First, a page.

The Monumental Charterhouse of Calci is near Pisa, Italy.
The mummy of Qenamun, the pharaoh Amenhotep II's foster brother, may have been found in this former Carthusian monastery.
The mummy, now reduced to a skeleton, was resting in a cardboard box when it was found in the store rooms of Calci Charterhouse near Pisa.
The 14th-century monastery now houses one of the world's oldest natural history museums.
This detail illustration of a painting in Qenamun's tomb shows Qenamun's mother Amenemipet holding in his lap the future pharaoh Amenhotep II.
Qenamun was effectively Amenhotep II's foster brother, as his mother, Amenemipet, was the chief royal nurse of the future king. The two grew up together and the bond endured in adult life, with Qenamun enjoying a high and powerful status. He was not only the king's chief steward, he was also appointed to the stewardship of Perunefer, the most important port and naval base of northern Egypt.
But the whereabouts of Qenamun's afterlife journey had remained a mystery -- no coffin nor mummy was found in his large and beautifully decorated tomb in Thebes.
The rediscovered skeleton shows blackened signs of mummification.
The skeletal remains found in Calci still shows the signs of mummification, as revealed by blackened tissue remains near the articulations.
Anthropological analysis indicated the skeleton belonged to a rather tall male (5’ 9”) who died around 30 years of age.
The skull with the inscription in black ink.
Intriguingly, the skull bore an inscription in black ink stating it was one of the mummies brought from Egypt by Ippolito Rosellini.
Europe's first Egyptology professor, Rosellini left for Egypt in 1828 with Jean-Francois Champollion, the French philologist who had recently deciphered the Rosetta Stone.
The Franco Tuscan expedition in a painting by Giuseppe Angelelli.
Financed by the grand-duke of Tuscany, Leopold II, and the King of France, Charles X, the joint Franco-Tuscan expedition brought to Europe a treasure trove of ancient antiquities.
On Dec. 29, 1829, back from Egypt, Rosellini wrote a report to Grand Duke Leopold II from the Lazaretto quarantine station in Livorno, where he was required to stay by law.
Attached to that letter, there was a list of 1878 antiquities he had packed for the journey back to Tuscany -- 660 were acquired by excavations, while 1,218 were purchased.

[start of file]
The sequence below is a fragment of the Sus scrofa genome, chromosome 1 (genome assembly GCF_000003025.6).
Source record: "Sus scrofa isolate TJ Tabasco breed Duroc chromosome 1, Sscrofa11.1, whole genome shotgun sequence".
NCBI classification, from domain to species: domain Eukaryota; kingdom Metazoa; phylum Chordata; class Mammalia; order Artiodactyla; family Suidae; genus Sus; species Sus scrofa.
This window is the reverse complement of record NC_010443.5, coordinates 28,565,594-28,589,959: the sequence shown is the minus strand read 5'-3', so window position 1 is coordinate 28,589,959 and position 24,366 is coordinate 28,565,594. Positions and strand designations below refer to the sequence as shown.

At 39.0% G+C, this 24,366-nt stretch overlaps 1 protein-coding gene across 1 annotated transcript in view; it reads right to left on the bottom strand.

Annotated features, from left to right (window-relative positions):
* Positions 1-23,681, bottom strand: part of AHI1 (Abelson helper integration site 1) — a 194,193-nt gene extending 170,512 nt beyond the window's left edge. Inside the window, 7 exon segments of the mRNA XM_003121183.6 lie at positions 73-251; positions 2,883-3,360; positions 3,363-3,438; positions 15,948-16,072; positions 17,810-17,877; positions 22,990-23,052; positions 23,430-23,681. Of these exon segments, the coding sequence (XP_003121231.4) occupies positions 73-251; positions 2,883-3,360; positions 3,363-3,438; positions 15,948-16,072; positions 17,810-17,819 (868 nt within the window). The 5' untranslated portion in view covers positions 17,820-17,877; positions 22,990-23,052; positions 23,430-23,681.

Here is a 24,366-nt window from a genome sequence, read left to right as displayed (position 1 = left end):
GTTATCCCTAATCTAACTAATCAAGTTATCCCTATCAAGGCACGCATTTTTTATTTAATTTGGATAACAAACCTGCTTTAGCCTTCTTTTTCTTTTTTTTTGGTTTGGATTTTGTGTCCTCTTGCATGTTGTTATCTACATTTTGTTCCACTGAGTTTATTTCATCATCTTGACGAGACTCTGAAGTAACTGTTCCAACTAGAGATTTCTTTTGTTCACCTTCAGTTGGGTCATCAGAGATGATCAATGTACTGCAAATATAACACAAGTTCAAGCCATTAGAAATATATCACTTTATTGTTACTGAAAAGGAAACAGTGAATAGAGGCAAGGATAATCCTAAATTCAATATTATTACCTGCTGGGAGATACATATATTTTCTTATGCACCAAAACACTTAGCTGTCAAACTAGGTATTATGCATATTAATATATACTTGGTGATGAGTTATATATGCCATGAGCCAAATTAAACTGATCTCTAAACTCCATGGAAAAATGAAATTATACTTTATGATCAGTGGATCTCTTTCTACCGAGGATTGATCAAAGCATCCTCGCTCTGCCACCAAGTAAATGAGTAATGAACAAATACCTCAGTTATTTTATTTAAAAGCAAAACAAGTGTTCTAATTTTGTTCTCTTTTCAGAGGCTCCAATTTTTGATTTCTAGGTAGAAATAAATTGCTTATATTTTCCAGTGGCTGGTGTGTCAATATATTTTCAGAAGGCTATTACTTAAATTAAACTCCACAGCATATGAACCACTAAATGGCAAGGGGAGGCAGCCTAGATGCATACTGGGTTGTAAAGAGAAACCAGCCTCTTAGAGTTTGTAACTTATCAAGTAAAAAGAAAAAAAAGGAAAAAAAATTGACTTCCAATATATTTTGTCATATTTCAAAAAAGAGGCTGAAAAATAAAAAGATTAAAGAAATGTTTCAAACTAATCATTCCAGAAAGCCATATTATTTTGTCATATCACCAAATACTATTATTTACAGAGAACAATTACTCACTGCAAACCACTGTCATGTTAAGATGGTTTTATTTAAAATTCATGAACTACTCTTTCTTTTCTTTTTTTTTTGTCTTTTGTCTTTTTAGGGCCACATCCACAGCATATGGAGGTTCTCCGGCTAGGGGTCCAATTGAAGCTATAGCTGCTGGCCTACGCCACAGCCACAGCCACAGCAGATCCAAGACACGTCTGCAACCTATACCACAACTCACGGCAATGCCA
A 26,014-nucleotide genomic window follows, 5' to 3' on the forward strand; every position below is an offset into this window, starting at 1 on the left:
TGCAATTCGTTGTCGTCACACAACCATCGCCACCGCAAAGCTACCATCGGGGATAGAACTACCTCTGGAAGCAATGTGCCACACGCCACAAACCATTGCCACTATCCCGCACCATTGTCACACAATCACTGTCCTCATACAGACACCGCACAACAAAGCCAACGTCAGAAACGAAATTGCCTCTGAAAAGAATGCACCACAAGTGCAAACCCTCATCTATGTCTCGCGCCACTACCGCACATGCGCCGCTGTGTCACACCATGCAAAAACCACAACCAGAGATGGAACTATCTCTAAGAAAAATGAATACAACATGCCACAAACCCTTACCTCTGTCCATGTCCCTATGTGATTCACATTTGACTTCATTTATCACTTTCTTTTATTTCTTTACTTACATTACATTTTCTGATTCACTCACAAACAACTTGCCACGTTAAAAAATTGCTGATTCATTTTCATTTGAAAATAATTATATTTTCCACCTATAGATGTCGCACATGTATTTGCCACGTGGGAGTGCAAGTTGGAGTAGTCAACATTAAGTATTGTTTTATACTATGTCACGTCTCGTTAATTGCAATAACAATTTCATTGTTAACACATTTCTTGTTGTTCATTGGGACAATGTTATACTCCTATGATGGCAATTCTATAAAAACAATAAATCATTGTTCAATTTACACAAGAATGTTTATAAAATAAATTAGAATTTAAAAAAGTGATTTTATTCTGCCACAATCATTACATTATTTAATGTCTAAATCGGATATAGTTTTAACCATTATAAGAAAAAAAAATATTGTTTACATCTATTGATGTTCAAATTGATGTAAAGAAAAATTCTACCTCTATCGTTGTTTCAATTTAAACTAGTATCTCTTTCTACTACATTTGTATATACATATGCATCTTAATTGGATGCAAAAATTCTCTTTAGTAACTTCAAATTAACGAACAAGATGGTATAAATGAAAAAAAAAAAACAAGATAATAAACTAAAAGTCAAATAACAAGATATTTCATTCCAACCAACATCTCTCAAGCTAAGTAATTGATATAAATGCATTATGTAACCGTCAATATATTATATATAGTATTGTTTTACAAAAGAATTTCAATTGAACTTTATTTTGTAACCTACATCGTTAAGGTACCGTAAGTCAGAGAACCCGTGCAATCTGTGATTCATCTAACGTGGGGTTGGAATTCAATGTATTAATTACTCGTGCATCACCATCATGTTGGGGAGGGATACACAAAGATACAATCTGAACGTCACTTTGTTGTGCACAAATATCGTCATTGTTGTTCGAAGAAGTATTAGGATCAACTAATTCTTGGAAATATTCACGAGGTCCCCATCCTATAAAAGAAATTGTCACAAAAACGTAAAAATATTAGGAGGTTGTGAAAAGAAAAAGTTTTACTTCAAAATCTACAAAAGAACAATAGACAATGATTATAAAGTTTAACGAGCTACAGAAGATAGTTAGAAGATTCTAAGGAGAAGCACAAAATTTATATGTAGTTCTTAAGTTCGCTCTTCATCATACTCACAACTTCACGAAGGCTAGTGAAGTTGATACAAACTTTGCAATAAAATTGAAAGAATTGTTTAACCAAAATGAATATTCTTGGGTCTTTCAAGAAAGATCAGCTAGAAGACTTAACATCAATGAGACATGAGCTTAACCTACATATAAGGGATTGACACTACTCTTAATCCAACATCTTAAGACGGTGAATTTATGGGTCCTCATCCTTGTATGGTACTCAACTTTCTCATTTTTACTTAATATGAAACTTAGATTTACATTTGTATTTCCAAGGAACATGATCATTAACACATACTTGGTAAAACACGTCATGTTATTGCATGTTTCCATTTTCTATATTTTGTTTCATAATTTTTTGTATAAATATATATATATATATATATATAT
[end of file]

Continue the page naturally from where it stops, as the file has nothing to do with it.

Marilina Betrò doing archival research.
Until a few years ago, only the draft of Rosellini report was known, and it lacked the list.
"We found it in the National Archives in Prague, where all the documents of the Habsburg-Lorraine family are kept," Marilina Betrò told Discovery News.
She holds the same chair at Pisa University that Rosellini did.
The Prague list of the 660 "antiquities coming from the excavations carried out by the Italian expedition in Thebes and Abydos" began with the description of 11 mummies. Seven are currently on display in Florence’s Egypt museum, while records about three others -- a woman, a man and a child -- reveal they were destroyed and never made it to the Florence museum.
The eleventh mummy remained a mystery.
The sarcophagus being restored.
In his report, Rosellini depicted the mummy as resting in a black varnished coffin with yellow painted hieroglyphs, "the body intact in its bandages."
Such a coffin, missing the lid, was found in the store rooms of Florence's Egypt museum. Previous researchers had, in fact, attributed it as coming from Rosellini's expedition. Because of its damaged condition, it lay almost forgotten in the museum's store rooms.
At a careful examination, the yellow painted hieroglyphs revealed the name of the coffin's owner, the "God's Father Qenamun."
"The very important title confirmed it belonged to Amenhotep II's foster brother," Betrò said.
The interior of the sarcophagus was damaged.
Betrò believes the coffin and the mummy suffered damage during the "long and stormy navigation" from Alexandria, Egypt, to Livorno, Italy.
"Most likely, when the boxes were opened in Livorno, the mummy was no longer in the condition to be brought to the grand duke," Betrò said. "Rosellini possibly gave the mummy to his friend Paolo Savi, the director of Pisa's natural history museum, so that it could be useful to science at least," she said.
The damaged sarcophagus ended up in the store rooms of Florence's Egyptian museum.
The chariot found in the Rosellini expedition on display in Florence's Egyptian museum.
How the mummy was found by Rosellini's team remains a mystery.
During his expedition, the Pisa scholar discovered five intact tombs in the Theban necropolis. Among these, two dated between the 18th dynasty and the beginning of the 19th dynasty.
Both burials were discovered in the absence of Rosellini and Champollion, who had left for Nubia. While one was left sealed and untouched, the other was opened and emptied by workers.
In this tomb workers found a wonderful chariot now on display at Florence's Egyptian museum. Nearly a century later, in 1905, a similar chariot was found in the tomb of Yuya and Thuya, King Tut's great-grandparents; other chariots were found by Howard Carter in the boy king's treasure packed tomb.
"Such names say a lot about the status of those who were able to carry a chariot in the afterlife," Betrò said.
Finally reunited: Qenamun in his coffin on display at an exhibition in Calci Charterhouse.
Whether or not Qenamun was the owner of the beautiful chariot on display in Florence, he now rests in his sarcophagus again.
Finally reunited, the skeleton and his coffin are on display at an exhibition in Calci Charterhouse.